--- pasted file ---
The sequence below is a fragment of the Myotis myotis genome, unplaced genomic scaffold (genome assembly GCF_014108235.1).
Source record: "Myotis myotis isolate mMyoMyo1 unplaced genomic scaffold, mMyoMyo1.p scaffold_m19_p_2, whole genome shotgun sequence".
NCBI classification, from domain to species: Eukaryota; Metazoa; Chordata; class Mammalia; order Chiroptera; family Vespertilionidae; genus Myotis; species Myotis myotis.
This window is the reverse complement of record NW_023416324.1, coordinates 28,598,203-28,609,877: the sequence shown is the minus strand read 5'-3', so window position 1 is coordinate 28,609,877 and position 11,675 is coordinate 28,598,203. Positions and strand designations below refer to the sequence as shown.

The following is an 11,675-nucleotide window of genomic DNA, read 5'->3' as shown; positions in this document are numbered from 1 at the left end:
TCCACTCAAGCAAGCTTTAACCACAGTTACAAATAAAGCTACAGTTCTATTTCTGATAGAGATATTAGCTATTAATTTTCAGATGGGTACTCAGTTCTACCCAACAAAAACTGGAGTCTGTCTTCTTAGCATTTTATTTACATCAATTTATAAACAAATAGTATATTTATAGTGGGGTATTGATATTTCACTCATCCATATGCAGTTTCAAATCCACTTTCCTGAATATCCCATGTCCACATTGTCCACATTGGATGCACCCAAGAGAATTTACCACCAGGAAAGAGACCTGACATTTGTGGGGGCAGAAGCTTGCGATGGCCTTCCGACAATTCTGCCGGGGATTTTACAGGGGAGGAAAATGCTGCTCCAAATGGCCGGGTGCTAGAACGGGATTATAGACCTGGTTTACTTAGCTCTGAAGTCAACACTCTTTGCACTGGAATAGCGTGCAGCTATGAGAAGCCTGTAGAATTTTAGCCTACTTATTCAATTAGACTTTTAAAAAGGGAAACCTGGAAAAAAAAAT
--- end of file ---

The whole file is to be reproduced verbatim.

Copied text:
The sequence below is a fragment of the Myotis myotis genome, unplaced genomic scaffold (genome assembly GCF_014108235.1).
Source record: "Myotis myotis isolate mMyoMyo1 unplaced genomic scaffold, mMyoMyo1.p scaffold_m19_p_2, whole genome shotgun sequence".
NCBI classification, from domain to species: Eukaryota; Metazoa; Chordata; class Mammalia; order Chiroptera; family Vespertilionidae; genus Myotis; species Myotis myotis.
This window is the reverse complement of record NW_023416324.1, coordinates 28,598,203-28,609,877: the sequence shown is the minus strand read 5'-3', so window position 1 is coordinate 28,609,877 and position 11,675 is coordinate 28,598,203. Positions and strand designations below refer to the sequence as shown.

The following is an 11,675-nucleotide window of genomic DNA, read 5'->3' as shown; positions in this document are numbered from 1 at the left end:
TCCACTCAAGCAAGCTTTAACCACAGTTACAAATAAAGCTACAGTTCTATTTCTGATAGAGATATTAGCTATTAATTTTCAGATGGGTACTCAGTTCTACCCAACAAAAACTGGAGTCTGTCTTCTTAGCATTTTATTTACATCAATTTATAAACAAATAGTATATTTATAGTGGGGTATTGATATTTCACTCATCCATATGCAGTTTCAAATCCACTTTCCTGAATATCCCATGTCCACATTGTCCACATTGGATGCACCCAAGAGAATTTACCACCAGGAAAGAGACCTGACATTTGTGGGGGCAGAAGCTTGCGATGGCCTTCCGACAATTCTGCCGGGGATTTTACAGGGGAGGAAAATGCTGCTCCAAATGGCCGGGTGCTAGAACGGGATTATAGACCTGGTTTACTTAGCTCTGAAGTCAACACTCTTTGCACTGGAATAGCGTGCAGCTATGAGAAGCCTGTAGAATTTTAGCCTACTTATTCAATTAGACTTTTAAAAAGGGAAACCTGGAAAAAAAAAT